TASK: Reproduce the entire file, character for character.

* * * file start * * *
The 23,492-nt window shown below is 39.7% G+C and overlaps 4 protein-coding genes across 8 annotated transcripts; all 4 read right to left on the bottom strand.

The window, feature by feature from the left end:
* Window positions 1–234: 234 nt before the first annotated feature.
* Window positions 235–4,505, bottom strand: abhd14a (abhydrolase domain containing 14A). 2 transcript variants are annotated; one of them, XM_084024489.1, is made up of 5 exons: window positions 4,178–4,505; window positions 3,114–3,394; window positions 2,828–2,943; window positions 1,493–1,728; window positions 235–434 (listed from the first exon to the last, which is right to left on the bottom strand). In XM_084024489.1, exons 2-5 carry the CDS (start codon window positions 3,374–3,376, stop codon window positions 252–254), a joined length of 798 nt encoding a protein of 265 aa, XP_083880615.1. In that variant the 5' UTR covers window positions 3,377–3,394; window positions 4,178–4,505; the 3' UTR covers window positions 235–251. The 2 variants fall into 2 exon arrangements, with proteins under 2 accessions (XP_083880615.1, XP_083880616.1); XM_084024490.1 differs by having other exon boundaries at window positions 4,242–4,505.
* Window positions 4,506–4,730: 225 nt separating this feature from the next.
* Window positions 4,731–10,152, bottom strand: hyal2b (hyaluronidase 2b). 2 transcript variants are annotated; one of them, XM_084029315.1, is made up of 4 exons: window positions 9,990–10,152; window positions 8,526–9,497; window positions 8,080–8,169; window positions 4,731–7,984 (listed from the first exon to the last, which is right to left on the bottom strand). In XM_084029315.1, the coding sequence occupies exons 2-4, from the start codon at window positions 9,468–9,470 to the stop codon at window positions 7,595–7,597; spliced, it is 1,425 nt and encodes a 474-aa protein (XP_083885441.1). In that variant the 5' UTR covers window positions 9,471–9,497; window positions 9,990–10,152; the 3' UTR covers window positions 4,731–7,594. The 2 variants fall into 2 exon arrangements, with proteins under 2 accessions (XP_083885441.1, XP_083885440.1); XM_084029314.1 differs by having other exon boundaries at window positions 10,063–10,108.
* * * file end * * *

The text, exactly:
The 23,492-nt window shown below is 39.7% G+C and overlaps 4 protein-coding genes across 8 annotated transcripts; all 4 read right to left on the bottom strand.

The window, feature by feature from the left end:
* Window positions 1–234: 234 nt before the first annotated feature.
* Window positions 235–4,505, bottom strand: abhd14a (abhydrolase domain containing 14A). 2 transcript variants are annotated; one of them, XM_084024489.1, is made up of 5 exons: window positions 4,178–4,505; window positions 3,114–3,394; window positions 2,828–2,943; window positions 1,493–1,728; window positions 235–434 (listed from the first exon to the last, which is right to left on the bottom strand). In XM_084024489.1, exons 2-5 carry the CDS (start codon window positions 3,374–3,376, stop codon window positions 252–254), a joined length of 798 nt encoding a protein of 265 aa, XP_083880615.1. In that variant the 5' UTR covers window positions 3,377–3,394; window positions 4,178–4,505; the 3' UTR covers window positions 235–251. The 2 variants fall into 2 exon arrangements, with proteins under 2 accessions (XP_083880615.1, XP_083880616.1); XM_084024490.1 differs by having other exon boundaries at window positions 4,242–4,505.
* Window positions 4,506–4,730: 225 nt separating this feature from the next.
* Window positions 4,731–10,152, bottom strand: hyal2b (hyaluronidase 2b). 2 transcript variants are annotated; one of them, XM_084029315.1, is made up of 4 exons: window positions 9,990–10,152; window positions 8,526–9,497; window positions 8,080–8,169; window positions 4,731–7,984 (listed from the first exon to the last, which is right to left on the bottom strand). In XM_084029315.1, the coding sequence occupies exons 2-4, from the start codon at window positions 9,468–9,470 to the stop codon at window positions 7,595–7,597; spliced, it is 1,425 nt and encodes a 474-aa protein (XP_083885441.1). In that variant the 5' UTR covers window positions 9,471–9,497; window positions 9,990–10,152; the 3' UTR covers window positions 4,731–7,594. The 2 variants fall into 2 exon arrangements, with proteins under 2 accessions (XP_083885441.1, XP_083885440.1); XM_084029314.1 differs by having other exon boundaries at window positions 10,063–10,108.